Dr Eugene Michael Jones (commonly known as E Michael Jones) was an Assistant Professor of American Literature at St. Mary’s College, and is widely known for his critical views on contemporary cultural and religious issues.
He was dismissed in 1981 due to his anti-abortion stance, leading him to leave academia and start a magazine, initially named Fidelity and later Culture Wars, which focuses on the disarray in the Catholic Church including the subversion of the Catholic faith.
The term ‘libīdō dominandī’, which translates to ‘lust for domination’, originates from the first book of Saint Augustine’s De civitate Dei (426 AD).
It’s also the title of Jones’ book and the basis of our conversation.
In short, the book examines how sexual liberation has been used as a tool for political control throughout history. Jones argues that what is often seen as sexual freedom, like pornography, can actually lead to societal manipulation and control.
He explores this idea through various historical events and people, showing how sexual behaviours have been exploited for political and financial gain, suggesting that the liberation of sexual norms has led to societal chaos, requiring increased authoritarianism.
In other words, ‘sexual freedom’ is a tool of mass control.
The book begins with a historical overview of sexual liberation movements, tracing how they’ve aligned with political changes, suggesting that, rather than being purely personal or moral issues, they’ve have often been manipulated for political gain.
Which has had profound implications for individual freedoms and societal values.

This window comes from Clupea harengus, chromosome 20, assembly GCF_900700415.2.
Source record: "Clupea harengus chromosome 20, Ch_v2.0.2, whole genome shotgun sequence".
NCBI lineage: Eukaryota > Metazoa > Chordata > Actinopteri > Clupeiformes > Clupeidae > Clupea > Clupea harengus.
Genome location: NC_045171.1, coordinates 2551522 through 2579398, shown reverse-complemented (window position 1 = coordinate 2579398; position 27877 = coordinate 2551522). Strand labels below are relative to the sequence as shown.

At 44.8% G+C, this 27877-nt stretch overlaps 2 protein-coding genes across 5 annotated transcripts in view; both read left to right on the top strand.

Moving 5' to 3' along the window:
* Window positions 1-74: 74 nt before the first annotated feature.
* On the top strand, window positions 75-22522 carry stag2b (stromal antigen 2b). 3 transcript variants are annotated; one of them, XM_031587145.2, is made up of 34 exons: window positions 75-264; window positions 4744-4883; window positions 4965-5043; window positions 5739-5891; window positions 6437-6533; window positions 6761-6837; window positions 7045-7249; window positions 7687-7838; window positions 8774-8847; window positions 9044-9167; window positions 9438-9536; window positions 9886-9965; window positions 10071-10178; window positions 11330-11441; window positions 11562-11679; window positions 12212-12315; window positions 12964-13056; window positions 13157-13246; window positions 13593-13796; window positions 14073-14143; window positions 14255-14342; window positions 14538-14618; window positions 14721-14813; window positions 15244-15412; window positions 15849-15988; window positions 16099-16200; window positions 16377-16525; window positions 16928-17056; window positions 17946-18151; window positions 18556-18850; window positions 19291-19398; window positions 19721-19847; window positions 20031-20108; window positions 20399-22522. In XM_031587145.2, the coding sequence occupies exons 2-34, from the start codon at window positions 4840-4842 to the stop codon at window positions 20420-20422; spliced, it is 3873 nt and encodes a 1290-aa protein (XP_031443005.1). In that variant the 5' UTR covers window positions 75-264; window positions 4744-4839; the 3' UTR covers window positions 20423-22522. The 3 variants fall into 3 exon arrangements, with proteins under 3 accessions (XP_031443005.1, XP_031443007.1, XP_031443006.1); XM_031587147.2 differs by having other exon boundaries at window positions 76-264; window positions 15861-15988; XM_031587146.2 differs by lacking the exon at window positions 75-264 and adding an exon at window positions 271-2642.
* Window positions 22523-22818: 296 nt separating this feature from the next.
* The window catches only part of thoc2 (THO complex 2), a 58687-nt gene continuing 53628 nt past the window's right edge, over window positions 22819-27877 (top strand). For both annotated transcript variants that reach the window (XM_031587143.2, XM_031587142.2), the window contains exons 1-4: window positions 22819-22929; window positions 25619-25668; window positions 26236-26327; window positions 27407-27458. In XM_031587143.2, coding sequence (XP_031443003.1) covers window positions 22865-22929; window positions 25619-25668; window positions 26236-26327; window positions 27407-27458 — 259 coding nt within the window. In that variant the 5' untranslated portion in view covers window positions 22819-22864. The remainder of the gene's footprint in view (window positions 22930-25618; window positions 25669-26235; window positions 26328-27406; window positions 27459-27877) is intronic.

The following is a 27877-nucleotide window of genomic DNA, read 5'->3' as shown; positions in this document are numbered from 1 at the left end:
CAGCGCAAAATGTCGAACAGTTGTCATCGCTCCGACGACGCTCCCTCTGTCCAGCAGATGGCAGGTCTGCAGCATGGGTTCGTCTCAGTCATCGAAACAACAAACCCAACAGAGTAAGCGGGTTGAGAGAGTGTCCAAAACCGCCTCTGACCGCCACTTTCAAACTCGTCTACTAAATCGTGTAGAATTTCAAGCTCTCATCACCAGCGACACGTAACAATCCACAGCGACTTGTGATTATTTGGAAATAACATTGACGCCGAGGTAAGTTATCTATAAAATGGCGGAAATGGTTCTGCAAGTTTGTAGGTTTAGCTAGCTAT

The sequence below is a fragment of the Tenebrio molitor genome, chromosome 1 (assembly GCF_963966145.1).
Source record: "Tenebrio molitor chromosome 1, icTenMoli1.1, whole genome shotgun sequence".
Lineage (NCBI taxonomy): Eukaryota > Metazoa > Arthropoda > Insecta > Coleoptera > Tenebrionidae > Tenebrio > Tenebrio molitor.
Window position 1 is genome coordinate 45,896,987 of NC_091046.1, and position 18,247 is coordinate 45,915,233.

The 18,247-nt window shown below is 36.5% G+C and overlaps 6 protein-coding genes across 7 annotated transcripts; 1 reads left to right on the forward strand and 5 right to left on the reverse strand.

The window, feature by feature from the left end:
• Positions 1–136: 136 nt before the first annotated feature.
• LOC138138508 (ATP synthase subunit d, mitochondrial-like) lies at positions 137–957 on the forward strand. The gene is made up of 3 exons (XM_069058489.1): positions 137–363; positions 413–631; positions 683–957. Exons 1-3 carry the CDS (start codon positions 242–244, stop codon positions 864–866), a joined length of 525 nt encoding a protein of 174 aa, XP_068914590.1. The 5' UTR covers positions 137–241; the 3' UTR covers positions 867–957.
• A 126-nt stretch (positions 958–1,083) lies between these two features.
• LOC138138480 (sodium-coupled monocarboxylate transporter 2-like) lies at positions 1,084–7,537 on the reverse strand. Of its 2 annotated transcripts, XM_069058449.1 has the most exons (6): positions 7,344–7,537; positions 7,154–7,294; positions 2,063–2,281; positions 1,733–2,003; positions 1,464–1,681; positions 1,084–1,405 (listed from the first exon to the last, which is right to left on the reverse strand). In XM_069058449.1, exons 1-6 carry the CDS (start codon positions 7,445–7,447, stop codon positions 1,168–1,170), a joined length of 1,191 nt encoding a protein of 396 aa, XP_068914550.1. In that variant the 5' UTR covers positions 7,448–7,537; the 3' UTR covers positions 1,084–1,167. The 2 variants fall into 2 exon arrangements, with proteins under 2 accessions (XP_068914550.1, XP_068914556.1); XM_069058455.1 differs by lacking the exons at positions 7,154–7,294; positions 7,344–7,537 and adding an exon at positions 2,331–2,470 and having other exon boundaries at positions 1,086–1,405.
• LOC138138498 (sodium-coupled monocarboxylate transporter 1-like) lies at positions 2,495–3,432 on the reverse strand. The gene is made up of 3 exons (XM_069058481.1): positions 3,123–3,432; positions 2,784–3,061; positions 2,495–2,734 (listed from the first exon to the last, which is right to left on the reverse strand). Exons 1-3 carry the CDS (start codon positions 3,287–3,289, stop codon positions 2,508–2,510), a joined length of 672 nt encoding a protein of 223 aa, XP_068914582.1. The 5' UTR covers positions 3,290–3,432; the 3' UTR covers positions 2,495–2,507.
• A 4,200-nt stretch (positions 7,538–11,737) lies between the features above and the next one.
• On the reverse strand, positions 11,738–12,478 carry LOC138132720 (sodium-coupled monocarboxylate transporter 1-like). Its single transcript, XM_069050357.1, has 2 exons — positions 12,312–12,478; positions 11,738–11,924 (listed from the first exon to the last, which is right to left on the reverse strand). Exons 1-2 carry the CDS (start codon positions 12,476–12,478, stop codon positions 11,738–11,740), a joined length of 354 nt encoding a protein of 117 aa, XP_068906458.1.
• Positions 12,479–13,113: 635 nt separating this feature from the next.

Pornography and the media
Jones delves deeply into the evolution of pornography, highlighting its shift from a taboo subject to a mainstream, commercially exploited – and acceptable – industry.
He discusses how the media and entertainment sectors have played a huge role in normalising and spreading pornography,
Which has influenced societal norms and individual behaviours.
Furthermore, the book discusses the psychological impacts of addiction to sexual content and how this addiction leads to increased susceptibility to manipulation.
OnlyFans, for example.
It’s all about control
Jones argues that this manipulation is not just personal but extends to social control, where individuals’ behaviours and beliefs can be influenced by powerful people.
The book explains the relevance of historical context because it creates a foundation for understanding current societal and political dynamics (and the collapse of the West).
It’s a complex topic, but the basic idea is that sexual revolutions have never been about liberation and have always been about enslavement.
The female form is a male weakness, and the oligarchs have successfully weaponised it.
Here’s my conversation with E Michael Jones.